Guestrooms at the Quin feature deluxe amenities such as Venetian bed linens and an espresso machine. // © 2014 The Quin
Feature image (above): In the hotel lobby, a 15-foot-high video art wall showcases the works of artists-in-residence. // © 2014 The Quin
At a museum, curators of art assemble works that provide a thought-provoking experience for viewers. At the Quin hotel in New York City, curators of travel are fashioning a hotel experience akin to a masterpiece.
Open since November 2013, the Quin is two short blocks south of Central Park and one block from Carnegie Hall at 57th Street and Sixth Avenue. It draws inspiration from its former life as the Buckingham Hotel, where cultural luminaries such as pianist Ignacy Jan Paderewski and artist Georgia O'Keeffe once lived.
“Our hotel’s niche is based on culture and art,” said Holly Breuche, general manager of the Quin. “We are embracing today’s artists in honor of the iconic artists who lived here before.”
Case in point is the Quin’s artist-in-residence program. Every few months, the hotel invites a trending artist to live and work at the property. Culminating their tenure is a reception celebrating the artist and his or her creations. The salons lure some 50 to 60 guests to the lobby, where a 15-foot-high abstract video art wall presents a lively gallery setting.
“We choose resident artists who are doing exciting contemporary work and who are good in a reception format,” said Breuche. “We send out invitations to guests several weeks in advance to let them know about the reception and encourage them to attend.”
Many of the property’s guests are lovers of the arts, added Breuche.
“That’s a big point of distinction between the Quin and other comparably-priced hotels,” said Breuche. “Each time guests visit us, it feels like a different hotel thanks to our rotating exhibits. We even have an art curator.”
Then there are the Quin’s attaches, dubbed “expert lifestyle managers.” Far from the average hotel concierges, they gauge each client’s interests and make more informed recommendations. For instance, the attaches can arrange for a private shopping experience at luxury department store Bergdorf Goodman, book exclusive gallery tours, pick up tickets to hot Broadway musicals and make reservations at the city’s top restaurants.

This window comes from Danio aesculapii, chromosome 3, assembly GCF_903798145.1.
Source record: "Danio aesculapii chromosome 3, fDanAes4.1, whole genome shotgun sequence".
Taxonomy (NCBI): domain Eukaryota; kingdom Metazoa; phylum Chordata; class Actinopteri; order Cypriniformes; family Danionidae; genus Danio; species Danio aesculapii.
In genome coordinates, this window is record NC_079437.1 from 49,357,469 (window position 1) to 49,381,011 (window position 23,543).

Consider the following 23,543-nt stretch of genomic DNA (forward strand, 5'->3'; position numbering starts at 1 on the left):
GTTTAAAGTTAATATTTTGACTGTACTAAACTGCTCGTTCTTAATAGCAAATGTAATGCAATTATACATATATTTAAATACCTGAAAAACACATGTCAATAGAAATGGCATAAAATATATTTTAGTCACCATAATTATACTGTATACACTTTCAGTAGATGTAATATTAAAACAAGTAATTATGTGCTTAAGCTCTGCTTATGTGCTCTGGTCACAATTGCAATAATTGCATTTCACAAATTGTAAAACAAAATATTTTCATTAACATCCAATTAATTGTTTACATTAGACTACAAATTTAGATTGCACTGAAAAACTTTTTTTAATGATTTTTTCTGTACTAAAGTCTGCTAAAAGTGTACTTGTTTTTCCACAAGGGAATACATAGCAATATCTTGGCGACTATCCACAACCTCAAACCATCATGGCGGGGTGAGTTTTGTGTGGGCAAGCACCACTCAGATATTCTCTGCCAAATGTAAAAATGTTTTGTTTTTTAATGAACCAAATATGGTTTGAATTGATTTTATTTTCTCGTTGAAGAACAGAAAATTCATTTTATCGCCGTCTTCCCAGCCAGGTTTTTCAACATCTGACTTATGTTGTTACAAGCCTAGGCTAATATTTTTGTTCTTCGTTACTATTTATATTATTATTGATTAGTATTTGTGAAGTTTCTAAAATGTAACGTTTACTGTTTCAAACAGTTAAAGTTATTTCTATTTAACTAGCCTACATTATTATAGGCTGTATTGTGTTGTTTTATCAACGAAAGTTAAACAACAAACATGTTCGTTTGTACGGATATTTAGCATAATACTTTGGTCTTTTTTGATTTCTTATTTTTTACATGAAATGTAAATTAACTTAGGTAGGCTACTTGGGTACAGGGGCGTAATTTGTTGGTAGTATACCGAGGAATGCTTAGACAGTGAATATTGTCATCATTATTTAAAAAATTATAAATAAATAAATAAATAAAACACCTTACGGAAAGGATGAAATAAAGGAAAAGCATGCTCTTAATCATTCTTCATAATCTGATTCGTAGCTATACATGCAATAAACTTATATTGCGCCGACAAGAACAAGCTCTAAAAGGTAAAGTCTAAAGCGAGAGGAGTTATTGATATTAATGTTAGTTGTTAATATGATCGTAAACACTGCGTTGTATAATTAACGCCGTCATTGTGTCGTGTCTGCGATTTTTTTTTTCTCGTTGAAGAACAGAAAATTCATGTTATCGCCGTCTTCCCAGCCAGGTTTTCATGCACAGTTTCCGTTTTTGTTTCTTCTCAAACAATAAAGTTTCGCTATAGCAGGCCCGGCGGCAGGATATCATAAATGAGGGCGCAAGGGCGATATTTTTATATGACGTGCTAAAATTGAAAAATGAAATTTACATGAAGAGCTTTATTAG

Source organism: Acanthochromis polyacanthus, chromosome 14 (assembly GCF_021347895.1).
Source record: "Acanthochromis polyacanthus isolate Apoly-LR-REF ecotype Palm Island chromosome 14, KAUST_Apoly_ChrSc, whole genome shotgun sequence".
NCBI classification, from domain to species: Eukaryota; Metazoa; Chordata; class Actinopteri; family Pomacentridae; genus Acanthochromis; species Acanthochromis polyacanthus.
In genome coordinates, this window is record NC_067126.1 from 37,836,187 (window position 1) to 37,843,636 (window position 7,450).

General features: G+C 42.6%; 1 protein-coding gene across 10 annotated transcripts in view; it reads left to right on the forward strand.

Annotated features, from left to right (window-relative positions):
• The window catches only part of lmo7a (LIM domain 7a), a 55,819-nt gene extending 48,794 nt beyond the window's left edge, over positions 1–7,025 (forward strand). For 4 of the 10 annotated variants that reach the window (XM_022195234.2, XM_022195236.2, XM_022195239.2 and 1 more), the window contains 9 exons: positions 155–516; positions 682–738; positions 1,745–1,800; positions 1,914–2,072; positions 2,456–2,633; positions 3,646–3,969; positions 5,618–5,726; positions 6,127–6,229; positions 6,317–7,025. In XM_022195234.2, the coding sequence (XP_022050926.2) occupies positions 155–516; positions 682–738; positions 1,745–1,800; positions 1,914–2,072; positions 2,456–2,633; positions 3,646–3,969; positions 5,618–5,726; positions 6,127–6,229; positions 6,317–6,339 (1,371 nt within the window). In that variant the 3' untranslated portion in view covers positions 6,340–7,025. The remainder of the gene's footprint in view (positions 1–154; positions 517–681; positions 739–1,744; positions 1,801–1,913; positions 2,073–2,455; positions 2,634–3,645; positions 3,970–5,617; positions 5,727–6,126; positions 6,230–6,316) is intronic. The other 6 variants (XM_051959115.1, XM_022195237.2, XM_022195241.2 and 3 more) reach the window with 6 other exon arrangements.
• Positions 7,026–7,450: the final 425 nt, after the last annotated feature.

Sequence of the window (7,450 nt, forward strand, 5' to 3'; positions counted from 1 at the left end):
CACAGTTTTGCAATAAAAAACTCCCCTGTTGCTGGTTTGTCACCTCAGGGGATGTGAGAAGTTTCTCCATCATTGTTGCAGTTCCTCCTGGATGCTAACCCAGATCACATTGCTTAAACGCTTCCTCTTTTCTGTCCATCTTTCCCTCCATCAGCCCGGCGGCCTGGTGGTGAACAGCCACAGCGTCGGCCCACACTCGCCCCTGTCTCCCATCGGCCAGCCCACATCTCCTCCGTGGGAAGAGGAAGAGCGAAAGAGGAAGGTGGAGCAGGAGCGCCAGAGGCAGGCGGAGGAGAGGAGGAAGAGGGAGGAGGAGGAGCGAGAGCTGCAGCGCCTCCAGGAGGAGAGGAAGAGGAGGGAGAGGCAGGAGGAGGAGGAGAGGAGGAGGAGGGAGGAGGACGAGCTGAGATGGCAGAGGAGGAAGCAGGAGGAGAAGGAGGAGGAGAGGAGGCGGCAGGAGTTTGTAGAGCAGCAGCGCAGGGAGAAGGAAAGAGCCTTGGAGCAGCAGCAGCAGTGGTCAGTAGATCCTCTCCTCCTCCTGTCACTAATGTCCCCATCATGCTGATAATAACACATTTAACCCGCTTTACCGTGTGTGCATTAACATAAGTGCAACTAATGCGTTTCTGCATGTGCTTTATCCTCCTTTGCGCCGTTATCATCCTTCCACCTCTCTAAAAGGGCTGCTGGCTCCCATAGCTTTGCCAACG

From time to time, the Quin offers packages that give guests behind-the-scenes access to special events. Currently, it’s featuring a promotion timed with Macy’s Thanksgiving Day Parade, with guest accommodations overlooking the Sixth Avenue parade route. The package also provides VIP privileges at the popular Thanksgiving Eve balloon-inflating event and continental breakfast on Thanksgiving Day.
Each of the Quin’s 208 accommodations is a tour de force, from its Duxiana bed with Venetian linens to the bathroom with a rain shower and sleek fixtures by Japanese company Toto. The in-room espresso machine comes with unlimited coffee pods. A bedside touchscreen tablet lets guests control the room’s lighting, climate, music and service.
This November, the Quin will debut six balcony suites on the 17th floor. In December, it will take the wraps off its three-story penthouse suite that doubles as an event space, with help from a dramatic outdoor terrace.
The American seafood grill located in the hotel, called The Wayfarer, designs meals that are works of art in their own right. With its modern decor and broad windows, The Wayfarer crafts culinary inspirations ranging from oysters tempura to rack of lamb with huckleberry jus. A breakfast standout, avocado toast, is enlivened by olive oil, lime, chili flakes and sea salt.
With so much going for it, it’s no wonder that the Quin made Travel + Leisure’s 2014 “It List” of best new hotels around the world.
As Breuche puts it: “It’s always a journey when you come to the Quin.”